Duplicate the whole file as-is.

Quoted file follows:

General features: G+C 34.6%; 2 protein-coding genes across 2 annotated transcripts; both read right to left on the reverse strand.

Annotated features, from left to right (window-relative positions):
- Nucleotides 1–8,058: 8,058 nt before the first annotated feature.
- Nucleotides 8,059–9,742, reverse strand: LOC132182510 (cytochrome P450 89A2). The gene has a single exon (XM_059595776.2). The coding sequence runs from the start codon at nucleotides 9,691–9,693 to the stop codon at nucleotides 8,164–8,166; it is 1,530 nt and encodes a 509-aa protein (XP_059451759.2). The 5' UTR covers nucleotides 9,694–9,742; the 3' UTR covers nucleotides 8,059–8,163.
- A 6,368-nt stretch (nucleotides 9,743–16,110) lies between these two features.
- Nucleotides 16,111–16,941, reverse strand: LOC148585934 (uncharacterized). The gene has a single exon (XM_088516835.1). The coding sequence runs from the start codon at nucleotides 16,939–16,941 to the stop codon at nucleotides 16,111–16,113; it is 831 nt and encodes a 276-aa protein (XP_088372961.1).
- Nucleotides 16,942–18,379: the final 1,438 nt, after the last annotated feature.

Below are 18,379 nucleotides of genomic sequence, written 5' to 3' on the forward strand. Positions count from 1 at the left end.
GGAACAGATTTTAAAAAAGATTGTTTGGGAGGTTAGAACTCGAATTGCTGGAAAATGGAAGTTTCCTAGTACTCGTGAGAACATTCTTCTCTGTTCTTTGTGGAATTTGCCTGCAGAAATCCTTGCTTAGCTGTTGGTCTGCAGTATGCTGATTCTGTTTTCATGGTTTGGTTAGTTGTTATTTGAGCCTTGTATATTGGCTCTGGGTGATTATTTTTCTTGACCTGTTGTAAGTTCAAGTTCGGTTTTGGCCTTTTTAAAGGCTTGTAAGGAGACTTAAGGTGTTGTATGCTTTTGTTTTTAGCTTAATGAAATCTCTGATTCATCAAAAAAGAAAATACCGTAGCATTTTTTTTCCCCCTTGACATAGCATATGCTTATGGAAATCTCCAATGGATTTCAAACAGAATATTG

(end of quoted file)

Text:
General features: G+C 34.6%; 2 protein-coding genes across 2 annotated transcripts; both read right to left on the reverse strand.

Annotated features, from left to right (window-relative positions):
- Nucleotides 1–8,058: 8,058 nt before the first annotated feature.
- Nucleotides 8,059–9,742, reverse strand: LOC132182510 (cytochrome P450 89A2). The gene has a single exon (XM_059595776.2). The coding sequence runs from the start codon at nucleotides 9,691–9,693 to the stop codon at nucleotides 8,164–8,166; it is 1,530 nt and encodes a 509-aa protein (XP_059451759.2). The 5' UTR covers nucleotides 9,694–9,742; the 3' UTR covers nucleotides 8,059–8,163.
- A 6,368-nt stretch (nucleotides 9,743–16,110) lies between these two features.
- Nucleotides 16,111–16,941, reverse strand: LOC148585934 (uncharacterized). The gene has a single exon (XM_088516835.1). The coding sequence runs from the start codon at nucleotides 16,939–16,941 to the stop codon at nucleotides 16,111–16,113; it is 831 nt and encodes a 276-aa protein (XP_088372961.1).
- Nucleotides 16,942–18,379: the final 1,438 nt, after the last annotated feature.

Below are 18,379 nucleotides of genomic sequence, written 5' to 3' on the forward strand. Positions count from 1 at the left end.
GGAACAGATTTTAAAAAAGATTGTTTGGGAGGTTAGAACTCGAATTGCTGGAAAATGGAAGTTTCCTAGTACTCGTGAGAACATTCTTCTCTGTTCTTTGTGGAATTTGCCTGCAGAAATCCTTGCTTAGCTGTTGGTCTGCAGTATGCTGATTCTGTTTTCATGGTTTGGTTAGTTGTTATTTGAGCCTTGTATATTGGCTCTGGGTGATTATTTTTCTTGACCTGTTGTAAGTTCAAGTTCGGTTTTGGCCTTTTTAAAGGCTTGTAAGGAGACTTAAGGTGTTGTATGCTTTTGTTTTTAGCTTAATGAAATCTCTGATTCATCAAAAAAGAAAATACCGTAGCATTTTTTTTCCCCCTTGACATAGCATATGCTTATGGAAATCTCCAATGGATTTCAAACAGAATATTG